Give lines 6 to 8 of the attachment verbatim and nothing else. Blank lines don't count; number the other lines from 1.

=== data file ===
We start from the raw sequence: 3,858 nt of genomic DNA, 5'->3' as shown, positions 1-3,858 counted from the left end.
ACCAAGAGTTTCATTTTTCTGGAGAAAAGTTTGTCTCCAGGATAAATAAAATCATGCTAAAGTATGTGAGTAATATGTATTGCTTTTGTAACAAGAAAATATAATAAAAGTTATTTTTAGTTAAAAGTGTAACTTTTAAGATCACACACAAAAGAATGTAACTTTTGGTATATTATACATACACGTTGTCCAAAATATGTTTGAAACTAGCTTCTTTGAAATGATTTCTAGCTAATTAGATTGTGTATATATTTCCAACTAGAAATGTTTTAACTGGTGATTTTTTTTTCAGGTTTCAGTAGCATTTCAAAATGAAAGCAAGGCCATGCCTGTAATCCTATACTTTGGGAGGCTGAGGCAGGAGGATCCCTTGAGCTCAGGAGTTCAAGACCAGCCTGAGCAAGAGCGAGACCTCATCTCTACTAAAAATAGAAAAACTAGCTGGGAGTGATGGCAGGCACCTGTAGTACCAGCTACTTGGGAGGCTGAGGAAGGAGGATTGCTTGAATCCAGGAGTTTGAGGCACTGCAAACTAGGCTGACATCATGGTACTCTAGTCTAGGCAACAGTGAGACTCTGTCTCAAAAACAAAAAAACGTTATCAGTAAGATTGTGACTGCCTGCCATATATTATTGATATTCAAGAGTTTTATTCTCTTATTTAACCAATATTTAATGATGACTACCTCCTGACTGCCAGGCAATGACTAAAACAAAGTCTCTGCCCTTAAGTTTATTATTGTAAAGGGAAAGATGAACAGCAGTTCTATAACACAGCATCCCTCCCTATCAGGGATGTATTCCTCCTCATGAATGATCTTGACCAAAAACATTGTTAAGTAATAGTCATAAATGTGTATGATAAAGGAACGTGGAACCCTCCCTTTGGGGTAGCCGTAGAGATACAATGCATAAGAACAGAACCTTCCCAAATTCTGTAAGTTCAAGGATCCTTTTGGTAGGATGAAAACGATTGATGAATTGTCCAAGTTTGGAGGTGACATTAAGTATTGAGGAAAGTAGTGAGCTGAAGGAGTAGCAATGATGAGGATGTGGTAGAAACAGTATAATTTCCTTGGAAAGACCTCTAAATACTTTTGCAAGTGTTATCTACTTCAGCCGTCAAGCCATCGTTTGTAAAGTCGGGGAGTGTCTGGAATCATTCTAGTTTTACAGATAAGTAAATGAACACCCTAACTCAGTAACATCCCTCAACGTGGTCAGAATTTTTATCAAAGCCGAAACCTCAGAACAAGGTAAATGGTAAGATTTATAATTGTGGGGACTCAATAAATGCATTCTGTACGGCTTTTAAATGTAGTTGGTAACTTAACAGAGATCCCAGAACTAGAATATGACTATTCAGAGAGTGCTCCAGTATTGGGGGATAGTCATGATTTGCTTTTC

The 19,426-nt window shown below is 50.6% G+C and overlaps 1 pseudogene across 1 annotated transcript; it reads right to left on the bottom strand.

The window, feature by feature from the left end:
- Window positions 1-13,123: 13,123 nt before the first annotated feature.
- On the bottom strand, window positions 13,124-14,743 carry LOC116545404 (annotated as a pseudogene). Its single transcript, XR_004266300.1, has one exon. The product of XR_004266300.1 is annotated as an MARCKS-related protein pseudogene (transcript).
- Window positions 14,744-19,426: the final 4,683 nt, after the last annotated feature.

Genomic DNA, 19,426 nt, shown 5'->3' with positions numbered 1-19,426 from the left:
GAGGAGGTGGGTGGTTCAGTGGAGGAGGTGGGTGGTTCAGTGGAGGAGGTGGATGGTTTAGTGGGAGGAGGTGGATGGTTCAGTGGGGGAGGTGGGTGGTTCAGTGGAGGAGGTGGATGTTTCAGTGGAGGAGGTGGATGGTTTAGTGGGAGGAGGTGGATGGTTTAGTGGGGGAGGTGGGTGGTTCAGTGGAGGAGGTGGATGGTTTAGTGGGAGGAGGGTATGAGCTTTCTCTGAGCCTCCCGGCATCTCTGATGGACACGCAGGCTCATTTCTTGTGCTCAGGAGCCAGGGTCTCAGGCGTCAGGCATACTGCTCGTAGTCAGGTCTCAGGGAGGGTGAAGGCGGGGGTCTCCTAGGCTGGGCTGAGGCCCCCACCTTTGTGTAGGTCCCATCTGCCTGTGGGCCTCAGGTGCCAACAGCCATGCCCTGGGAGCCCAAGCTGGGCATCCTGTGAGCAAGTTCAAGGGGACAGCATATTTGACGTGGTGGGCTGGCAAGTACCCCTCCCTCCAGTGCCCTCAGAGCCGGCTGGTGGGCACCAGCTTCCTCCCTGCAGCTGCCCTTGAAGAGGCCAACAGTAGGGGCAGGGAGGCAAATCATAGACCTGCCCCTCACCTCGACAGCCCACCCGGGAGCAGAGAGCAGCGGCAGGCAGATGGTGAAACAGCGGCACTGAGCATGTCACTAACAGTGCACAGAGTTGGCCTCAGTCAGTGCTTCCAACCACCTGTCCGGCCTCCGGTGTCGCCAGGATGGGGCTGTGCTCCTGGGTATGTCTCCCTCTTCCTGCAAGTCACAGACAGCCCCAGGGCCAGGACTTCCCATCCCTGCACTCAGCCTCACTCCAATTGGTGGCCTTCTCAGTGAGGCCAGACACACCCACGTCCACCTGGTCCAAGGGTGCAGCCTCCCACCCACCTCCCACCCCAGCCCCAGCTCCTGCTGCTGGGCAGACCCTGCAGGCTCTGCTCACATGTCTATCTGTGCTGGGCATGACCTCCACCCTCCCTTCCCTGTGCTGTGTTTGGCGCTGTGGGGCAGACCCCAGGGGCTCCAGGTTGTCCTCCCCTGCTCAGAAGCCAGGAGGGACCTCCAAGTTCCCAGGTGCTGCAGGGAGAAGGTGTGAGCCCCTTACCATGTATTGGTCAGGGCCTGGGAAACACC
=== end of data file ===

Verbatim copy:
- On the bottom strand, window positions 13,124-14,743 carry LOC116545404 (annotated as a pseudogene). Its single transcript, XR_004266300.1, has one exon. The product of XR_004266300.1 is annotated as an MARCKS-related protein pseudogene (transcript).
- Window positions 14,744-19,426: the final 4,683 nt, after the last annotated feature.

Genomic DNA, 19,426 nt, shown 5'->3' with positions numbered 1-19,426 from the left: